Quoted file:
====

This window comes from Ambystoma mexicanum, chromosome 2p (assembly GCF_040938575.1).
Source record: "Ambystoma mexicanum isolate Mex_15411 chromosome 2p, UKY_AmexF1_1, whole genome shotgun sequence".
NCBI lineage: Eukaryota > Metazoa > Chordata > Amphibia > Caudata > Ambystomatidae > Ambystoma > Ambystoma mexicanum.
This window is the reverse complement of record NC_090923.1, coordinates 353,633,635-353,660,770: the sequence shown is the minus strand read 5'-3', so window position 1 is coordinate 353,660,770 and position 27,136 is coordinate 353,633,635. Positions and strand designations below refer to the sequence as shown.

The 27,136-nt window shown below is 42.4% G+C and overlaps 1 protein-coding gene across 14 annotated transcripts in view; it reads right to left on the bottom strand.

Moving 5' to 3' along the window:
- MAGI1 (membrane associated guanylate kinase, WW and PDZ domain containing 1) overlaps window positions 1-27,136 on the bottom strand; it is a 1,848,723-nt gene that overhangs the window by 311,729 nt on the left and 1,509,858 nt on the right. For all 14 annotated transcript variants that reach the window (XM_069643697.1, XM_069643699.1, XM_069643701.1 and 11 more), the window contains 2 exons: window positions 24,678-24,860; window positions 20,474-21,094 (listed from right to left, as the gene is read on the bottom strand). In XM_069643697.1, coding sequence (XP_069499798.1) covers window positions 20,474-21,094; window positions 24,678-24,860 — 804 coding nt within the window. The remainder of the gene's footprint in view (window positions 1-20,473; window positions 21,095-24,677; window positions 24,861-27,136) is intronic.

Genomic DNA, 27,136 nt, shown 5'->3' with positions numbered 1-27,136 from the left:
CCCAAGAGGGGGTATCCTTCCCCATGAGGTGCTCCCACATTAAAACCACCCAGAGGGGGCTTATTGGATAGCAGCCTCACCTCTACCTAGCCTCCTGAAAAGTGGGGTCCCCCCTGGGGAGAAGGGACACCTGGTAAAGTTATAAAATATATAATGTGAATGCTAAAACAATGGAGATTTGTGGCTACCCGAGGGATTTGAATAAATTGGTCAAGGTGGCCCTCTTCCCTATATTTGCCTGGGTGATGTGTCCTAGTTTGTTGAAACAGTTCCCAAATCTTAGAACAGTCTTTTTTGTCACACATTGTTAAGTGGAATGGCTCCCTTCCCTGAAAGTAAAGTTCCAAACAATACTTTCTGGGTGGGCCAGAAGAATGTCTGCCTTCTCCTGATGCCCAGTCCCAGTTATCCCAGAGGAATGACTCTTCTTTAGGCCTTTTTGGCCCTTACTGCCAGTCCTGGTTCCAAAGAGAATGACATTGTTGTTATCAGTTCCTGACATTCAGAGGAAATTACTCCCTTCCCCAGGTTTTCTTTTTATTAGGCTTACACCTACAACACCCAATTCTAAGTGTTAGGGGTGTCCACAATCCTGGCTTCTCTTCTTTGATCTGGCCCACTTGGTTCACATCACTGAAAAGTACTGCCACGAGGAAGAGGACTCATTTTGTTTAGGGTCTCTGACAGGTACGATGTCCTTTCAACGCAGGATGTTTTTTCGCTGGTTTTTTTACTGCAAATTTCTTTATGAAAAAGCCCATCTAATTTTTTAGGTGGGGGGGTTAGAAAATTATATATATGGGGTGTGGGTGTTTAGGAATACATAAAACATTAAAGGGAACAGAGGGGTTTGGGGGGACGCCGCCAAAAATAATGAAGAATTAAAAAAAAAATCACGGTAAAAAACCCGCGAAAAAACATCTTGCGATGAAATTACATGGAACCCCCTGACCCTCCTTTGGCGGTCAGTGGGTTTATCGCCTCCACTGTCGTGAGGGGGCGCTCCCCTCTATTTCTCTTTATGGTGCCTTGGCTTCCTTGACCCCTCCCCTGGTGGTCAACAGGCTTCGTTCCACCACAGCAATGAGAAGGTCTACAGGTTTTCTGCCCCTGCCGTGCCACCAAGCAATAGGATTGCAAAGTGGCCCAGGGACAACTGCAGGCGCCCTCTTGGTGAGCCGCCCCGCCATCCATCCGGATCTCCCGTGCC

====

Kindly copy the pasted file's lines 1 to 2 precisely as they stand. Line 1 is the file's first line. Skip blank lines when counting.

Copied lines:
This window comes from Ambystoma mexicanum, chromosome 2p (assembly GCF_040938575.1).
Source record: "Ambystoma mexicanum isolate Mex_15411 chromosome 2p, UKY_AmexF1_1, whole genome shotgun sequence".